Overview of our tracks through  Southern Indonesia from Darwin to Singapore and Malaysia
Our track through Indonesia from Darwin to Singapore.
Click on a marked area of the map to go to our more detailed maps below

East Nusa Tenggara

Properly speaking, East Nusa Tenggara comprises the islands from Flores through Alor, but we've included our stops along Indonesian Timor as well.

Our path through East Nusa Tenggara
Our track through East Nusa Tenggara.  Click on the the small anchors to go to our description of that anchorage.

Date Island Town or Bay Depth S Latitude E Longitude Comments
July 06 Timor Kupang 30' 1009.4 12334.7 Off Teddy's Bar
Aug 06 Timor Isolated bay 30' 944.7 12340.6 Pretty but poor holding
Aug 15 Timor Tanjung Gumuk 20' mud 929.61 12349.67 Good jump off point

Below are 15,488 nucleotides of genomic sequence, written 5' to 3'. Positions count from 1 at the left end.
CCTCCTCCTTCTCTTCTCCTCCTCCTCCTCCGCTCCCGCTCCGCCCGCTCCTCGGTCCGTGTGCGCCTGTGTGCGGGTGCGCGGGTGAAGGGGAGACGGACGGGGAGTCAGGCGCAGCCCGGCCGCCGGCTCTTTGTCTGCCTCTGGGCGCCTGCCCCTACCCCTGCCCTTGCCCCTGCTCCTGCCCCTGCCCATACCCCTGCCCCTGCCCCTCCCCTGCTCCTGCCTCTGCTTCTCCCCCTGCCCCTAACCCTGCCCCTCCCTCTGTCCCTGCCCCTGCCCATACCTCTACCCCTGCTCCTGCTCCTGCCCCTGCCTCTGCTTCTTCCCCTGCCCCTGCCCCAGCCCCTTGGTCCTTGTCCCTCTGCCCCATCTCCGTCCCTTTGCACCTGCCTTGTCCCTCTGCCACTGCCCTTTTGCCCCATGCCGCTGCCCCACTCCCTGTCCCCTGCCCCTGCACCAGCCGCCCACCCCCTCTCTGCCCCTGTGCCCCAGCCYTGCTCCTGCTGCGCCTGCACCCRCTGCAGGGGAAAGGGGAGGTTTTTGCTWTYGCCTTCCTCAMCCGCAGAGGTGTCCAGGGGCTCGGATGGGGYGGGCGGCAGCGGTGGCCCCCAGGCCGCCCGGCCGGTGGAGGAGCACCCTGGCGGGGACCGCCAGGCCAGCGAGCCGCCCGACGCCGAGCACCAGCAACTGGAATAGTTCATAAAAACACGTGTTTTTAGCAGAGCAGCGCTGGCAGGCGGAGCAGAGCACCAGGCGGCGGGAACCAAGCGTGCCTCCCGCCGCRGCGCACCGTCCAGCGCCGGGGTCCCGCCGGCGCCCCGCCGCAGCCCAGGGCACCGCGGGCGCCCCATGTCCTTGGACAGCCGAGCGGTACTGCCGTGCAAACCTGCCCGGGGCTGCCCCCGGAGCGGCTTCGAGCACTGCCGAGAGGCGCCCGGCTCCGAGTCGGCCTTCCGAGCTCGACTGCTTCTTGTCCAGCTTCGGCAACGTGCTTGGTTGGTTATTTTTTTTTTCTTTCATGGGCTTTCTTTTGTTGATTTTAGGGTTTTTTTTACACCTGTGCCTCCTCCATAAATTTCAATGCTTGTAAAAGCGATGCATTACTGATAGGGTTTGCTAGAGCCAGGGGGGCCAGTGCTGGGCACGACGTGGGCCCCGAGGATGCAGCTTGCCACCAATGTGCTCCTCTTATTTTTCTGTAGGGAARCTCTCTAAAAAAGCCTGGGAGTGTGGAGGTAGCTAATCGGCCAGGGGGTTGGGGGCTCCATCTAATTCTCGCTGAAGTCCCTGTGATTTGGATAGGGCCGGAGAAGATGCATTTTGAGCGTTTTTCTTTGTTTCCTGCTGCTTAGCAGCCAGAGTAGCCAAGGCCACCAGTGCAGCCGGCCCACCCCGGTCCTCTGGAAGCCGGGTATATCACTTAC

Aug 06 Lomblen (Kawula) Pasar Suba 35' 830.5 12313.6 Protected. Hidden village
Aug 15 Adonara Lamahala 48' mud 823.47 12310.91 Protected from north
Aug 06 Lomblen (Kawula) Lewoleba 20' 822.2 12324.6 Rally stop, village
Aug 06 Adonara Kroko Atoll 15' 814.6 12319.5 Beautiful anchorage
Aug 06 Adonara Sagu 40' 814.4 12313.5 Protected
Aug 15 Flores Tanjung Gedong 35' 804.76 12250.67 Nice
Aug 06 Flores Wailamo 30' 825.3 12235.4 Snorkeling, farming village
Aug 15 Flores Wodong 26' sand 836.19 12228.68 nice small resort
Aug 06 Pulau Besar NE bay 25' 826.8 12224.5 Lots of reefs
Aug 06 Flores Tanjung Sada 31' sand 827.6 12156.6 Beautiful small bay
Aug 15 Flores Mautenda 22' sand 830.19 12142.31 Nearby power station
Aug 06 Flores Kaburia 25' 836.6 12131.0 Good holding, sand/mud
Aug 06 Flores Riung 30' mud 824.62 12101.69 Rally stop, dancing, tours
Aug 06 Flores Linggeh Bay 20' mud 817.4 12035.7 Poor holding, lots of kids
Aug 15 Flores Incah Bay 18' mud 816.68 12024.37 Behind protecting reef
Aug 06 Pulau Sabibi P Gilibodo 30' 822.1 12001.0 Small but nice

Our Kupang anchorage
See a larger map of our Kupang anchorage
The anchorage off Teddy's Bar, Kupang, Timor
The anchorage off Teddy's Bar, Kupang, Timor

Kupang, 1009.60'S 12334.50'E, 17', sand OR 1009.4'S 12334.7'E, 30'